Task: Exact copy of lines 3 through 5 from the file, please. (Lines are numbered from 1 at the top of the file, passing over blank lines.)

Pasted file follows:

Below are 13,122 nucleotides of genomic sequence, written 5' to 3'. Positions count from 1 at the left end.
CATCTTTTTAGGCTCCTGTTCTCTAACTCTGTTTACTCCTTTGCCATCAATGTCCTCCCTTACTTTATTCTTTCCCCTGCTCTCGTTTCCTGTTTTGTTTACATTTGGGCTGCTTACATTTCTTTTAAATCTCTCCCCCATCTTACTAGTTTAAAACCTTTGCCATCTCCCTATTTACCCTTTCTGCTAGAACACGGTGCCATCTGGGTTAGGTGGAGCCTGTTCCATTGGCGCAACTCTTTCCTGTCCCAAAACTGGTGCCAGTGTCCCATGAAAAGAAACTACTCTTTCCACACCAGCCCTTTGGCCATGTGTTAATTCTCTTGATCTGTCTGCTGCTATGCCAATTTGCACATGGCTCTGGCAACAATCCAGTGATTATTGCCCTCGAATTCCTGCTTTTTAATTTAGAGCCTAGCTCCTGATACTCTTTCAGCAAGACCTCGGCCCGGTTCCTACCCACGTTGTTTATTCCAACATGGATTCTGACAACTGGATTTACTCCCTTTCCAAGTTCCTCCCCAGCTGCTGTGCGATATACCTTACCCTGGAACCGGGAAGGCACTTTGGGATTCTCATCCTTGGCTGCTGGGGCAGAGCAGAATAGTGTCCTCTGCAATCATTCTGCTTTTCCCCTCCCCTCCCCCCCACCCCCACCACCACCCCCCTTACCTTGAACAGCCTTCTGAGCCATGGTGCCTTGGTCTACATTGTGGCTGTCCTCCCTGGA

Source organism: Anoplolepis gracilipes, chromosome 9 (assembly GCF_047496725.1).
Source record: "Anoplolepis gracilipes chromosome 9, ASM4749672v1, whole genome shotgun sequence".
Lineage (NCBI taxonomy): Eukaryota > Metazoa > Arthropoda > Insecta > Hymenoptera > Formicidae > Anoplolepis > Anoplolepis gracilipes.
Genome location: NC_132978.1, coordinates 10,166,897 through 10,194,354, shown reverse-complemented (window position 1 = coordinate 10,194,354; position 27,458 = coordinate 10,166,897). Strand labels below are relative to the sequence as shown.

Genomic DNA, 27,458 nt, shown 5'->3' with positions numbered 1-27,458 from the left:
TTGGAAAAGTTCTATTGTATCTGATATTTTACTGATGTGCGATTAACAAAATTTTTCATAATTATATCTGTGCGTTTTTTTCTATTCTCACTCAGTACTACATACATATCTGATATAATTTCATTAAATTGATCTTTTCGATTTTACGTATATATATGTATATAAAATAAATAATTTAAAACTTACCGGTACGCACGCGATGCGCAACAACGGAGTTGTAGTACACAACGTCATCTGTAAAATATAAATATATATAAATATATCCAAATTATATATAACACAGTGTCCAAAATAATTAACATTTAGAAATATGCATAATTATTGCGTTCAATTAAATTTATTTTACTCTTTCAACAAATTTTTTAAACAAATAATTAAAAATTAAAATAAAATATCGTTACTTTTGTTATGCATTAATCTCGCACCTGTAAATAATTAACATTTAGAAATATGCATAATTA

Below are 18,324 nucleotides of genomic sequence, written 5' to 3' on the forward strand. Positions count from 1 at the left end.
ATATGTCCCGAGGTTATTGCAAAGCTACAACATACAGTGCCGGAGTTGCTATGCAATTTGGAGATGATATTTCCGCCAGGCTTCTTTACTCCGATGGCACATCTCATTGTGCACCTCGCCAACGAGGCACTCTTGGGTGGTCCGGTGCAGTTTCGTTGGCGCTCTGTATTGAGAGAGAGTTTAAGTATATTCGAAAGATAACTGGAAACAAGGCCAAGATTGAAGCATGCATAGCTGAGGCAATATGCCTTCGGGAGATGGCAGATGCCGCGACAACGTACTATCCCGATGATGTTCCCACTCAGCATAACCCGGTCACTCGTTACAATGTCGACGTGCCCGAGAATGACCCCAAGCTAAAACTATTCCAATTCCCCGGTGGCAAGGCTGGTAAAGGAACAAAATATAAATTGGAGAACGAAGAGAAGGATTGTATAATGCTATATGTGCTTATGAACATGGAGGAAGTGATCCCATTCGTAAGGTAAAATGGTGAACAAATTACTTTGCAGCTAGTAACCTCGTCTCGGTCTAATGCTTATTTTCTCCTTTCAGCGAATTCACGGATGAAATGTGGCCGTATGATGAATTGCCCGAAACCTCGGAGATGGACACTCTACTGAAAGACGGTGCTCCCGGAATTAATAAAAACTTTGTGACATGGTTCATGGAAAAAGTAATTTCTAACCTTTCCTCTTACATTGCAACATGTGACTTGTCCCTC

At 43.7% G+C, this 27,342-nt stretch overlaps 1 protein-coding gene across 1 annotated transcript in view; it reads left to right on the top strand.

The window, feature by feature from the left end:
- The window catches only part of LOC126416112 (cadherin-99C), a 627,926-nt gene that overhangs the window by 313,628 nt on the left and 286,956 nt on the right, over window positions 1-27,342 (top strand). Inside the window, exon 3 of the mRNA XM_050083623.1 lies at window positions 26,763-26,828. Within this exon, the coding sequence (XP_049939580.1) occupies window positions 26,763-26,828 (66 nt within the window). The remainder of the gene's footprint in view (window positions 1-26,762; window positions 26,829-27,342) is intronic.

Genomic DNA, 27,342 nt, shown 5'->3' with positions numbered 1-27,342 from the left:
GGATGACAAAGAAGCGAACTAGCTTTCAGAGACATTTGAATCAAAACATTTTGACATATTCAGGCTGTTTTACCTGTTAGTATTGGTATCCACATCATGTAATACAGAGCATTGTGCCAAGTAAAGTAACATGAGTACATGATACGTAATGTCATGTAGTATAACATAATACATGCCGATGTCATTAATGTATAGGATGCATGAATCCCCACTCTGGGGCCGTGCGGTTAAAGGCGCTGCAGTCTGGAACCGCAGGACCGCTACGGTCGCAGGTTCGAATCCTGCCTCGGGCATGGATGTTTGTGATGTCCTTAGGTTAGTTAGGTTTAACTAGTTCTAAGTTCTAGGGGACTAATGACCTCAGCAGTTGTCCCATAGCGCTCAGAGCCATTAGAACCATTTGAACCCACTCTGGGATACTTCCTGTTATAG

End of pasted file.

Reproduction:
Source organism: Anoplolepis gracilipes, chromosome 9 (assembly GCF_047496725.1).
Source record: "Anoplolepis gracilipes chromosome 9, ASM4749672v1, whole genome shotgun sequence".
Lineage (NCBI taxonomy): Eukaryota > Metazoa > Arthropoda > Insecta > Hymenoptera > Formicidae > Anoplolepis > Anoplolepis gracilipes.